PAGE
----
A Trail for All

Today, protesters attempted to halt paving work on the Hillside Trail in Waterloo. The action and the rhetoric surrounding it would have you believe that the trail and park are facing some sort of existential threat, and the instigators’ narrative of having their park “destroyed” without consultation has become the dominant one in the media.

TriTAG has put up a vigorous defence in the past when it felt that a trail was under threat, but in this case, we are perplexed by the actions and words of some residents. When we spoke up in defence of the Iron Horse Trail, we were concerned that the safety and experience of the trail by all users was being degraded to satisfy private interests. In the case of the Hillside Trail however, it seems that a small group is trying to oppose improvements that would make the trail more accessible to everyone.

The planned improvements to the trail include paving of the gravel or dirt surface, which currently is frequently washed out into the creek by the rain. The trail is part of the “WaterLoop” trail network, which has been identified by the City of Waterloo as a high priority active transportation corridor, and which is to receive improved surface treatments, crossings, and wayfinding. Hillside is also identified as a primary trail in the City’s Transportation Master Plan.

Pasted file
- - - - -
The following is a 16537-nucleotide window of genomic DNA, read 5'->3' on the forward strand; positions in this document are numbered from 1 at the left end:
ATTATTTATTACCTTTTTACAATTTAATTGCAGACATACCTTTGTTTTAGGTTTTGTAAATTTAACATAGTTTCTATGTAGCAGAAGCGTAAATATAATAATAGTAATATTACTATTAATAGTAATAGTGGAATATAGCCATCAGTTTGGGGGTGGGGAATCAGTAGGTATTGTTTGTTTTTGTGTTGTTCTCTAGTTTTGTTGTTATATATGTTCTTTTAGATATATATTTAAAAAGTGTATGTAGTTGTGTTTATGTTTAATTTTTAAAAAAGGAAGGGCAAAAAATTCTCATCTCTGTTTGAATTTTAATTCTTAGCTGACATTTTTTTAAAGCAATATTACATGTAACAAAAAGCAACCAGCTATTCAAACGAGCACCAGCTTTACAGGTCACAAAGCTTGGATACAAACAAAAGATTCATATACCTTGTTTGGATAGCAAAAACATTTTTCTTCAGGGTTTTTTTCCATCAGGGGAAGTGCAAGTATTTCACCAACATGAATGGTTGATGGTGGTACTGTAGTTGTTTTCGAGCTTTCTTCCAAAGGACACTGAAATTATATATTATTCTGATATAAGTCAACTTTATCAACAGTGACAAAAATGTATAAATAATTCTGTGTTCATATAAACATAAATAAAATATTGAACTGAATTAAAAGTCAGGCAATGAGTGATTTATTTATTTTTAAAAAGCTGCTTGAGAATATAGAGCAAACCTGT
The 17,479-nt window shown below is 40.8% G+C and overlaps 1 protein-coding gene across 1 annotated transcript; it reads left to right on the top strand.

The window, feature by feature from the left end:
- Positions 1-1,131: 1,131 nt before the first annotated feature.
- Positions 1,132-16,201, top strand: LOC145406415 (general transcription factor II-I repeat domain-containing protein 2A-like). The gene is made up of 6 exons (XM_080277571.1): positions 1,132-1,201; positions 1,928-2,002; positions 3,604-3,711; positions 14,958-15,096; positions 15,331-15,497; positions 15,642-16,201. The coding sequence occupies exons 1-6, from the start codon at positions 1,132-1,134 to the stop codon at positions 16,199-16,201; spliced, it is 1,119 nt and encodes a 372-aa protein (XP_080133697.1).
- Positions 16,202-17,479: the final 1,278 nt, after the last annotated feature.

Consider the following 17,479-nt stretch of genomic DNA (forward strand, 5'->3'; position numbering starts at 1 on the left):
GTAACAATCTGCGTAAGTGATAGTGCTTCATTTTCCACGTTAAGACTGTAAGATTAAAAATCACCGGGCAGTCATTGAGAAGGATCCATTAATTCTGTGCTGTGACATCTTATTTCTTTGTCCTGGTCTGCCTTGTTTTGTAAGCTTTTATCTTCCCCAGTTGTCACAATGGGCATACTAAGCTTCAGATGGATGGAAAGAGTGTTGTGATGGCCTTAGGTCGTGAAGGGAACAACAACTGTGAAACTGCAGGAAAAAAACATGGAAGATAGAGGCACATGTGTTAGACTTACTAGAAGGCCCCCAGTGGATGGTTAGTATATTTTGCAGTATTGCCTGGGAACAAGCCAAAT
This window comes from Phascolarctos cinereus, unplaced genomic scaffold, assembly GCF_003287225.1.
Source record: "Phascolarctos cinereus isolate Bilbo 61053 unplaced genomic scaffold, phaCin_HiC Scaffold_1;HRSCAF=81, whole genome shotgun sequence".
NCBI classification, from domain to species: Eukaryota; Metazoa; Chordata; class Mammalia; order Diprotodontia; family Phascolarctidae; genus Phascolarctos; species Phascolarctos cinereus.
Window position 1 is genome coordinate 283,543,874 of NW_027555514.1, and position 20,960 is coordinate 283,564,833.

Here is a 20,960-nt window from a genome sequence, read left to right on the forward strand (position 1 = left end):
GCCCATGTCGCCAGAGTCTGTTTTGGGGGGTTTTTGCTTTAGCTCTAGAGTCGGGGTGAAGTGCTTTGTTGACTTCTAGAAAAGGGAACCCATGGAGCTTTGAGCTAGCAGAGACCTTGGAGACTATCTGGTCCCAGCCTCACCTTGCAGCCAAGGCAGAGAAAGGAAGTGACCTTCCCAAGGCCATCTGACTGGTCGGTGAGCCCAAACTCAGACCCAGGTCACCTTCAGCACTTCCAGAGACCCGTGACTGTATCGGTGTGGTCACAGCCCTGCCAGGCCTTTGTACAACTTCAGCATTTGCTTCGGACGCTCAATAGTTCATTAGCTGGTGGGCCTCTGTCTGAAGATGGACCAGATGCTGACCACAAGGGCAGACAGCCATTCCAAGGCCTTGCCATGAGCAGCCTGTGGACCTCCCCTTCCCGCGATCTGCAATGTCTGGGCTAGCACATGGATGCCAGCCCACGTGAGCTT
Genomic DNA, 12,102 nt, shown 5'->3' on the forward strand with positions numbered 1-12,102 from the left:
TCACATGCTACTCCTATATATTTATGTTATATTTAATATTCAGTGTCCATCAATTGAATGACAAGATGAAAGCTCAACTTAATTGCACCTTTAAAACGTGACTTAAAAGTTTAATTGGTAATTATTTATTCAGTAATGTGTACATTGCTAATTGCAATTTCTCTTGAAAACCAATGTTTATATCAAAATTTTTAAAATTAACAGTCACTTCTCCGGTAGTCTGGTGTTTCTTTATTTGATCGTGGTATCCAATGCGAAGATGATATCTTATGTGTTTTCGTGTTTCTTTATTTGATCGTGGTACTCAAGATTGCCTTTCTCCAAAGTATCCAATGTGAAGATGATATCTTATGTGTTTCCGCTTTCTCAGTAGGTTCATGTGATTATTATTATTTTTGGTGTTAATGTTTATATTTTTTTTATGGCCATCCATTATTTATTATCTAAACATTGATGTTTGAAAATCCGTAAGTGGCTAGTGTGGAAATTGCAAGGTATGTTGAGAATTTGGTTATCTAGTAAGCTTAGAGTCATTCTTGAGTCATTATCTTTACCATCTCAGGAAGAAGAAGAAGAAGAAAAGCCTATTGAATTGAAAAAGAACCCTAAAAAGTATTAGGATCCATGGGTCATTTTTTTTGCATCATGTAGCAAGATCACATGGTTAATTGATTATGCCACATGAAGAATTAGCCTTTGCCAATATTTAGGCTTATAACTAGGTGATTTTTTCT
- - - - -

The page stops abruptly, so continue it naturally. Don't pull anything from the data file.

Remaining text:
It may be a fair criticism that the City did not do enough to reach out to the neighbourhoods surrounding Hillside, but it is a mischaracterization to say there was no consultation. Public consultations on these improvements have been undertaken over the past few years. (TriTAG learned of these consultations through the City’s public announcements, and we did our best to spread the word and encourage participation.) To argue that consultation did not take place also delegitimizes the input of those who chose to participate in the process.

Protesters appear to be concerned about the environmental impact of a paved trail on a natural area. It’s true that non-permeable surfaces have impact on water run-off, but the status quo of gravel continuously eroding and silting the creek is also significant. A properly paved trail would stop this erosion and lessen its environmental impact on the creek and surrounding meadow.

What is most troubling about the protests and opposition is the attempt, both intended and unintended, to exclude certain members of the community from enjoying it. News coverage highlights fears of the trail becoming a “cyclist superhighway,” suggesting that opponents don’t want people to be able to traverse the trails by bike. But the City’s direction, reaffirmed by election of bike friendly candidates, calls for making it easier to choose sustainable modes of transportation, not harder.

Worse, by leaving the trail in its present state, which is treacherous to many bicycle users (and consequently the pedestrians with whom they share it), opponents would likewise exclude those who rely on assistive mobility devices from access as well.

Hillside Trail doesn’t belong to an exclusive group – it belongs to us all.

If you believe in the importance of a coherent active transportation network, and ensuring that it is accessible to everyone, we would encourage you to contact City Council and let them know that you support the improvements to the Hillside Trail.

One thought on “A Trail for All”

  1. Concrete evidence that you cannot please everyone, no matter the issue, some NIMBY contingent will oppose it.

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